One issue that I, and others came up with is where to then store this data, but also how to avoid sidechannel attacks from a malicious service that might leak user metadata, i.e. what user uses what service? This is a bit of an open question because on one hand we want users to be able to announce services, but it should also be possible to run hidden services, that might not be legal to run. Furthermore, how do we design an abstraction over the secure store provided by alexandria (also wip) that doesn't fall victim to a padding-oracle-like attack, i.e. a service that can send queries for various users and services and looking at the failure responses to figure out what user is running what services. There's another layer to this, which is that we do expose a list of local IDs via a user endpoint so that the frontend can render a list of users to login as, for someone to just select. This obviously means that any code running on the user's device will have access to the list of users on the device.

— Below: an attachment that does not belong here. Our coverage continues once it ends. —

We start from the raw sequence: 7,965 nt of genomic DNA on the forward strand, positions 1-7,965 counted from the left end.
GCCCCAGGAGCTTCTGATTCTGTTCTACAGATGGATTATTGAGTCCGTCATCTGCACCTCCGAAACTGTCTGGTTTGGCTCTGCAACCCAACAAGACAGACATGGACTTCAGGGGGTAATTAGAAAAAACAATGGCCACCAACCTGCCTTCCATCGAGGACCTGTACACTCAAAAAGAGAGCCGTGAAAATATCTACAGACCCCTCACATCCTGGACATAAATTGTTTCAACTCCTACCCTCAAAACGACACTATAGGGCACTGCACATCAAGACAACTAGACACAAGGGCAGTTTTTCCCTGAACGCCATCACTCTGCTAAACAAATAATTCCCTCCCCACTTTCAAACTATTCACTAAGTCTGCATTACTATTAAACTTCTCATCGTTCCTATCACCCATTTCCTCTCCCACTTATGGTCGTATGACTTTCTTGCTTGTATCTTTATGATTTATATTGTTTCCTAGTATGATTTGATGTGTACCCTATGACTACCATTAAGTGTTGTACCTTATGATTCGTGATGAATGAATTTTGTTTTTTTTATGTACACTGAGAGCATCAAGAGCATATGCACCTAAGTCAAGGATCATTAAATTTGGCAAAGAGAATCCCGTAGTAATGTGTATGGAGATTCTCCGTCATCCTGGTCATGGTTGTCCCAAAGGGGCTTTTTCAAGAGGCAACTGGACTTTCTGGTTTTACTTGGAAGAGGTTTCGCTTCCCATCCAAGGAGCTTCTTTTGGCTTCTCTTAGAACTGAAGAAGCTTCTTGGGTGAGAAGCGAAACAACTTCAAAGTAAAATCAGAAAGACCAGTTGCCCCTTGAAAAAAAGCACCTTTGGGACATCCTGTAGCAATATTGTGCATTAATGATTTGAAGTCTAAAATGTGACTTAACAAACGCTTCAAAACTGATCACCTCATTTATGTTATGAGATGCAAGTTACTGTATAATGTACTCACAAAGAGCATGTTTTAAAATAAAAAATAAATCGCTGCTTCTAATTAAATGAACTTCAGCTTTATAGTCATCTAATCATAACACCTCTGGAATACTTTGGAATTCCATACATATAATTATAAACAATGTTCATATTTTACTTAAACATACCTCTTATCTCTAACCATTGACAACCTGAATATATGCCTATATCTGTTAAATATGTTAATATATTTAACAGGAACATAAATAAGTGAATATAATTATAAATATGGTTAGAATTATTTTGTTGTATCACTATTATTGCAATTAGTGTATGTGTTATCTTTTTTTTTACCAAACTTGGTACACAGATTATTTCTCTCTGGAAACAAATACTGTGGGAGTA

One possible mitigating factor here would be to have users marked as "secret", where even libqaul itself doesn't know if it owns data for a user. A user would provide a secret, and their own key, similar to how the detached identities hash challenge works (outlined later?), to decrypt a user manifest and the load all the state from alexandria. This would mean that a user is unknown to peers outside of the current user session, or by dumping the libqaul memory space from a priviledged user (but honestly, if an adversary owns your device there's very little you can do - we should look into if mbedtls supports linux secmem extentions!)
As for hidder services for a user, we can use the same mechanism as the hidden user directory, except that we generate a secret for a service which is required when performing service lookup queries. When a user signs in, we can load the hidden service secrets from the user manifest, then unlock the service data, which is ambiguated at rest. If a malicious service tries to check for a service on a user by trying to load certain files from storage, it will require the service auth token which was only handed to the hidden service. The initialisation of the hidden service then follows another challenge response mechanism, similar to how we can load a hidden user: the hidden service generates a token, the user uses a trusted app to auth that token, then the serice secret is passed to the hidden service. Again, if the attacker can dump memory... etc etc.